A Mid-Century Modern Clock Radio Gets a Surprisingly Simple Overhaul in Barry’s Upcycling Project – Hackster.io

Mononymous prop designer Barry has put his skills to work in upcycling a discarded mid-century modern clock radio — adding Bluetooth compatibility, a choice of custom clock faces, and a light-pattern projector at the rear.

“There are many [guides] that modify speakers, clocks, and radios to add Bluetooth, smart speakers, and LEDs,” Barry admits of his work. “[Mine] shows my process of modifying a mid-century modern clock radio, including dismantling, reproducing the clock support, making interchangeable clock faces, and projecting patterned lights from the back.”

With its internals long deceased, this clock radio was saved from the junk pile to play host to modern guts. (📷: Barry’s Prop Shop)

The heart of the project is a sadly-deceased Sylvania clock radio, finished in eye-catching gold in the mid-century modern (MCM) style. The gadget’s rectangular layout may have given some cause to consider using its housing for a display of some kind, but Barry’s upcycling is more sympathetic — while still delivering a useful end-product.

The clock’s AC mains-driven mechanism was removed and replaced with a battery-powered movement, for simplicity. Likewise, inner lighting comes courtesy of a battery-powered LED light strip — easily integrated into the surprisingly spacious housing. “I wanted to replace the AC clock mechanism with a battery-powered clock, but I didn’t want to take apart the original clock to reuse its metal clock face,” Barry adds.

“I decided to reproduced the clock support using sheet metal. Optionally, you could use foamboard to fabricate a clock support. I used a metal brake to bend the sheet metal. I marked the bend location with a metal scribe. I also marked the cut lines with the scribe and then bent it back and forth to break the metal along the these lines. I cut a piece of foamboard to support the battery-powered clock, as shown in the pictures above. I also used foamboard to create ears to hold the clock in place, using the screws that held the original clock in place.”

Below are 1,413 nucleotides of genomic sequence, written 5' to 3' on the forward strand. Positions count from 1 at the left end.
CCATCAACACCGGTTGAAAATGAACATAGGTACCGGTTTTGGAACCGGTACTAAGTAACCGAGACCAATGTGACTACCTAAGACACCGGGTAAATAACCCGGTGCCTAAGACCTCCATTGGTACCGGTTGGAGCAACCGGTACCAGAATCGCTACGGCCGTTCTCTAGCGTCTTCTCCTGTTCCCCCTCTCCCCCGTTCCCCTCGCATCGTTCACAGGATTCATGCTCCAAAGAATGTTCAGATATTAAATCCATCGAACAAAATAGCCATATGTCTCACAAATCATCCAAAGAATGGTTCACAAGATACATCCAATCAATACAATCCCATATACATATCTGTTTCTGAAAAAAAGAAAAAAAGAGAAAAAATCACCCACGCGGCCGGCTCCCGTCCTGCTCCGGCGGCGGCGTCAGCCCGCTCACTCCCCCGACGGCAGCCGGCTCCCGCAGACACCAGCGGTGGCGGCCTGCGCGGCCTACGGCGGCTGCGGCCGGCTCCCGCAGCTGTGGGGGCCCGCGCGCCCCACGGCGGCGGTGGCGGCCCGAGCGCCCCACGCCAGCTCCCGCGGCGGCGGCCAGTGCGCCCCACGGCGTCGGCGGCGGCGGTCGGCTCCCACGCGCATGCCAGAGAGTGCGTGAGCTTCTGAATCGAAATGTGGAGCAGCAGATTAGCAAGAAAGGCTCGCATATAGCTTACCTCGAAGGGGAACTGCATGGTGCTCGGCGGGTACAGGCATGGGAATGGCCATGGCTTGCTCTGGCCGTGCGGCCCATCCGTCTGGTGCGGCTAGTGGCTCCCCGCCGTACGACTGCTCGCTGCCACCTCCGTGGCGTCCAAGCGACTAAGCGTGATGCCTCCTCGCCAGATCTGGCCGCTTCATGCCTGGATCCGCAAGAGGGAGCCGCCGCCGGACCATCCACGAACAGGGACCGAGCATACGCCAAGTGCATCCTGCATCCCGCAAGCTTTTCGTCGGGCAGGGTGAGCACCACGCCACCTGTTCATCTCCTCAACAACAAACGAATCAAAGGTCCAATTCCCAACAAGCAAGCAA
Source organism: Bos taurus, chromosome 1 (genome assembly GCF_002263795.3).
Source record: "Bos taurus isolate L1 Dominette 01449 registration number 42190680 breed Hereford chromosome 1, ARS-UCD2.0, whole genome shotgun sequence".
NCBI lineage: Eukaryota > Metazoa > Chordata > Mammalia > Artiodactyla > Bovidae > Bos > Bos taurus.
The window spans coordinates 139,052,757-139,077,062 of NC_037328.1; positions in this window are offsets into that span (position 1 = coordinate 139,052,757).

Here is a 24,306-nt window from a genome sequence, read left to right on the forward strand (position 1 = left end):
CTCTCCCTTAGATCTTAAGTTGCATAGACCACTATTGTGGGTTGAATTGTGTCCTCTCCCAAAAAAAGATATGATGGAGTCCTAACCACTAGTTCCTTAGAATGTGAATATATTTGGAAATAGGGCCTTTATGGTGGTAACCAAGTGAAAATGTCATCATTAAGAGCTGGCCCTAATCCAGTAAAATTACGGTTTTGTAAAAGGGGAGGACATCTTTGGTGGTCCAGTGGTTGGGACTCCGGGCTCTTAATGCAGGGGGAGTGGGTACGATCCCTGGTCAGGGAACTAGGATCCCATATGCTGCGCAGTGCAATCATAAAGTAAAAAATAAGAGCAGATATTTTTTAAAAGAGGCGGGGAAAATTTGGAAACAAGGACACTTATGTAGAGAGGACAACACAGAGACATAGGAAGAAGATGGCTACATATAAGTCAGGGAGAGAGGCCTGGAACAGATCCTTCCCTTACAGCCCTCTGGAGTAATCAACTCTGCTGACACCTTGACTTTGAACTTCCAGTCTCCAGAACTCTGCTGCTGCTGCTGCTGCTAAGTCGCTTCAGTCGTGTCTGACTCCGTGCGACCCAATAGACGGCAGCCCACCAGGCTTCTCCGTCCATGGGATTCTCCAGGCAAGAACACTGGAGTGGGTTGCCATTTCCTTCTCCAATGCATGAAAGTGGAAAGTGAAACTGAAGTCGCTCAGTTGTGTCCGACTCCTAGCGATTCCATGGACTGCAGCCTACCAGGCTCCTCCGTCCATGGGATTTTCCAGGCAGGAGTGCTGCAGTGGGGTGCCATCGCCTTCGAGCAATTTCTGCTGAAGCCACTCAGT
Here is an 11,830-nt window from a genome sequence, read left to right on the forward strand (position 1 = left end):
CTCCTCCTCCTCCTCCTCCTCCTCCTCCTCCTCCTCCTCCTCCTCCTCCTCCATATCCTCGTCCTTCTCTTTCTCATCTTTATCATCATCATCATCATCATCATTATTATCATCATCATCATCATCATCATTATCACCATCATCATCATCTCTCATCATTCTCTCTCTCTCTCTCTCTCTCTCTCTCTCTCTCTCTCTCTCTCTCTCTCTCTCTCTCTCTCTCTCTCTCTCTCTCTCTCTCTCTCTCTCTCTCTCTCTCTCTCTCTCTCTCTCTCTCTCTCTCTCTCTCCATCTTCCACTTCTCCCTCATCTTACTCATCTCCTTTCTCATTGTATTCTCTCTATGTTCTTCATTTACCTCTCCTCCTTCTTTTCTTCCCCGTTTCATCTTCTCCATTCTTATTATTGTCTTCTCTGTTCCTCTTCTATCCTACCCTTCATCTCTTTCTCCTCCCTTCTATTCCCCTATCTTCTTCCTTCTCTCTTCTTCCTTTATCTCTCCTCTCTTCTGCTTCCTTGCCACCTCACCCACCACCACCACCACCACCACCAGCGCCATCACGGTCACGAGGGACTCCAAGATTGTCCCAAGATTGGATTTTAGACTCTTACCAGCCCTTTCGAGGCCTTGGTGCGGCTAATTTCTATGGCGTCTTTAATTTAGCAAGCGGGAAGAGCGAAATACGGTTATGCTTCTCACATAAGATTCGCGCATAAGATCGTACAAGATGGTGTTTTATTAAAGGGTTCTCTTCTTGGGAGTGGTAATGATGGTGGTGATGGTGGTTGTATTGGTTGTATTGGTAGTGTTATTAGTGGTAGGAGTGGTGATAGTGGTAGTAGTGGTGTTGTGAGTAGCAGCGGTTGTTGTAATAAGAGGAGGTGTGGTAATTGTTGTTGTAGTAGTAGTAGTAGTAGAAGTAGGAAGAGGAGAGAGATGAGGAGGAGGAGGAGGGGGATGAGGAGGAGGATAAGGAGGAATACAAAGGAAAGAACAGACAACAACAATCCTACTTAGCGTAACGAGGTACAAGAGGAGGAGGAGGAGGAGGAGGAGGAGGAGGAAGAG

The new clock mechanism uses printed faces created in — of all things — presentation tool Microsoft Powerpoint. (📷: Barry’s Prop Shop)

This replacement face was then given a makeover, using a somewhat unusual illustrator’s tool: Microsoft Powerpoint, chosen for its “line-art capability,” Barry explains. “I created the artwork for several clock faces and took screenshots for each of them. I then cropped the screenshots to 4″×6″ and had them printed at a local photo service.”

The remainder of the project is simply putting the new hardware inside the case, including an off-the-shelf Bluetooth speaker — not, sadly, integrated with the radio controls on the front of the clock. A new rear with cut-out patterns allows the LED lighting to “project” from the rear, illuminating the wall behind.

“Notice that there are multiple projections of the cutout shape,” Barry writes. “This is due to the many LEDs in the LED strip, each projecting the shape from a different angle. I’m not sure whether to call this a bug or feature.”

Barry’s full guide is available on Instructables.

Gareth Halfacree

Freelance journalist, technical author, hacker, tinkerer, erstwhile sysadmin. For hire: freelance@halfacree.co.uk.